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Gravity Knives and New York state law

The legal prohibition of gravity knives is one of the most vexing crimes in New York state law. First, many people get arrested for this crime without having any idea that their knife is illegal, and this is very understandable given that “gravity knives” were for so long so readily available throughout New York state at Army/Navy stores, Wal-Mart, and even Home Depot. (For more information on knives and New York retailers, see here). Second, there is serious disagreement about what is and is not a true gravity knife, and the answer is not always so clear in a courtroom. Indeed, we find that prosecution for this crime can differ wildly from jurisdiction to jurisdiction. Nevertheless, our extensive experience with these types of arrests allows us to fairly summarize the risks involved in carrying certain types of weapons, and also describe what NYC police officers consider to be a knife worthy of an arrest.

Under Penal Law Section 265.01, it is a Class A misdemeanor punishable by up to one year in jail to knowingly possess a gravity knife. The stakes for these cases are even higher for people who have criminal records. Indeed, anyone with a criminal record – even just a previous conviction for a misdemeanor – is subject to possible indictment for the Class D felony of Criminal Possession of a Weapon in the Third Degree (Penal Law Section 265.02[1]) for merely possessing a gravity knife. The penalties for a conviction on this felony charge can include multiple years in state prison.

A gravity knife is defined by Penal Law Section 265.00[5] as “any knife which has a blade which is released from the handle or sheath thereof by the force of gravity or the application of centrifugal force which, when released, is locked into place by means of a button, spring, lever or other device.”

Interestingly, the term “gravity knife” now applies to knives that were not contemplated by the Legislature back when the prohibition against them was enacted. Indeed, the original “gravity knife” was a blade designed for paratroopers in World War II. Paratroopers were obviously at risk for getting caught in trees and tangled up in their parachutes, so they needed knives that they could open easily with one hand to cut themselves free from those situations. To address this need, the US Army designed a knife in which the long thin blade could slide in and out of a hole at one end of the handle by simply turning the handle upside down. In short, the paratrooper could push a button in the handle and the blade would fall out of the handle via the force of gravity. Notably, the blade did not fold open out of the handle – the blade was more akin to the point of a clickable ballpoint pen in relation to the handle of the knife.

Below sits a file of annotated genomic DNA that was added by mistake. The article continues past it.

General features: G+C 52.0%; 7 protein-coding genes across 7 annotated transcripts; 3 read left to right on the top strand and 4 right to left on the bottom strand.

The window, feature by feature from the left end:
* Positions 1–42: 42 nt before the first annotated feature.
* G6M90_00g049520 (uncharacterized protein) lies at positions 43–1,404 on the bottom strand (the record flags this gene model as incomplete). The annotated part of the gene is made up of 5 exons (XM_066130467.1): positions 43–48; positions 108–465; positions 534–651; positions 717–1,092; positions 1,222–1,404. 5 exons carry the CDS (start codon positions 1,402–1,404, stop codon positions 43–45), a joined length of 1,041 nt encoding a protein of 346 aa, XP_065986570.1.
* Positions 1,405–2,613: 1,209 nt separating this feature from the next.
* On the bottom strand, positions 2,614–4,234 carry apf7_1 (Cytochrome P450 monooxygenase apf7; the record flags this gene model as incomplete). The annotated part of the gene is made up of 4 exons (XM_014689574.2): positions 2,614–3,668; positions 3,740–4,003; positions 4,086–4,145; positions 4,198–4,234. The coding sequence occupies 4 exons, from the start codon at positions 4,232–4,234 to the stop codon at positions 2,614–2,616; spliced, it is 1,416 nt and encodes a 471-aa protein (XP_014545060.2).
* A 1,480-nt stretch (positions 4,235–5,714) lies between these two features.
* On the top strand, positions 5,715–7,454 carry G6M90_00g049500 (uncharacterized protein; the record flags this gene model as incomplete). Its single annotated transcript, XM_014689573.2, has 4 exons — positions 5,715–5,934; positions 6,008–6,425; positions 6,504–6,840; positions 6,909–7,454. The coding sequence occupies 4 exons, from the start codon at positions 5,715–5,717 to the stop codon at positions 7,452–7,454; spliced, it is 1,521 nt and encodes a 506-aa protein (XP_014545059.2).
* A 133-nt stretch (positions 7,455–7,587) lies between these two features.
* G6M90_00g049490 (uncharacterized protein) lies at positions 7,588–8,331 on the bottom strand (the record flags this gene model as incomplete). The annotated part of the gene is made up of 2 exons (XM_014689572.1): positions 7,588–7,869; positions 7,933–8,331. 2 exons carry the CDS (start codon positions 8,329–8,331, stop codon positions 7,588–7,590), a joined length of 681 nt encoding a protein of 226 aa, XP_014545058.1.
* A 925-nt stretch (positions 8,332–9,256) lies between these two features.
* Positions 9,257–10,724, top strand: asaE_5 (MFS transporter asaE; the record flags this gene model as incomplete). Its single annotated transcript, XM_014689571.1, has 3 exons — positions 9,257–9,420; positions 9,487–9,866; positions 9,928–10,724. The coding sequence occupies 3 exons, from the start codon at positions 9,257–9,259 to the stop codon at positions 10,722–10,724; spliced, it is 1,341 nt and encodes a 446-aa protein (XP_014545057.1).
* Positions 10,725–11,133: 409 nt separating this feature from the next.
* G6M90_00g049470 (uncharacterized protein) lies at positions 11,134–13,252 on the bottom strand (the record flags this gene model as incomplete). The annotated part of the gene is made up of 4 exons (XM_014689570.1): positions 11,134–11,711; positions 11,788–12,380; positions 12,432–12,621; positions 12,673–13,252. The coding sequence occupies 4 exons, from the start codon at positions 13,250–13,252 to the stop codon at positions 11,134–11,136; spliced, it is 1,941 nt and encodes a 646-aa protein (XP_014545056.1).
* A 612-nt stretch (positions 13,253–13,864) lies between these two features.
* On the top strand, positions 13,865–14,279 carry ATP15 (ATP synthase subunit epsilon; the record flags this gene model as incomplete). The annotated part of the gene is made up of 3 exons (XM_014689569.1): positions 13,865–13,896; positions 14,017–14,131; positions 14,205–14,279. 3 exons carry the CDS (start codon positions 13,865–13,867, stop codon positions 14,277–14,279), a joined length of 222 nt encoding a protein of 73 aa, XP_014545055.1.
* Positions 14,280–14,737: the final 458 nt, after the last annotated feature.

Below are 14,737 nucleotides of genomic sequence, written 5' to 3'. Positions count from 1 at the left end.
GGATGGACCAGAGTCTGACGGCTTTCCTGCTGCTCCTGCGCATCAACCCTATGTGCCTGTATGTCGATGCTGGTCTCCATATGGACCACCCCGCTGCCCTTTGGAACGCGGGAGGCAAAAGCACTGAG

Nowadays, however, the vast majority of arrests for “gravity knives” in NYC involve knives for which the blade folds out of the handle. The classic folding knife – like a Swiss Army knife, for example – typically requires two hands to open: one hand holds the handle, and the other hand pries open the blade from the handle. However, the knife becomes a “gravity knife” in the eyes of New York law if it can be “unfolded” with one hand. Oftentimes, these “gravity knives” are really nothing more than folding knives that became loose in the hinge holding the blade in the handle. Some of these knives are classified by manufacturers as “speed-assist knives” or “Kershaw knives,” and have internal springs that allow the blades to open easily and lock into place. But many of these gravity knives are really nothing more than standard folding knives – like Swiss army knives – in which the hinge connecting the blade to the handle is loose enough for a person to flick the knife open with one hand.

Burke photo

A possible gravity knife or “speed-assist folding knife”.

Police officers have been trained to “test” knives for whether they are gravity knives by flicking them downwards as hard as possible in an effort to get the folding blade to come out and lock into place. They may try four or five times before they are successful, but if they can get it to work, then, chances are, you are going to get a Desk Appearance Ticket (DAT) or outright arrested. We have seen officers at trial embarrass themselves somewhat by failing to get the knife to open on the first few tries in front of a jury, although we have never seen an officer fail altogether. We have also been surprised to hear NYPD police officers say, under oath, that they have been given the authority and discretion to let someone go or merely issue a summons if the owner of a gravity knife claims to use it for his job. However, there is no legal defense entitling someone to avoid arrest or be found not guilty at trial based upon the knife being used for work or being transported to or from work. (Unlike in some other knife charges). There is, however, an exemption for certain licensed gravity knives when engaging in hunting, trapping, or fishing activities (see Penal Law Section 265.20[6]).

If you or a loved one have been arrested for possessing a gravity knife, you should contact the experienced criminal defense attorneys at The Law Office of Matthew Galluzzo. Their attorneys have worked with experts from the American Knife and Tool Institute (AKTI) to better understand the manufacture and characteristics of various knives, and thus are experts themselves when it comes to representing individuals charged with possessing gravity knives and other illegal knives. They have negotiated numerous favorable dispositions for their clients and have also securedsurprising trial acquittals because of their technical expertise in this area.

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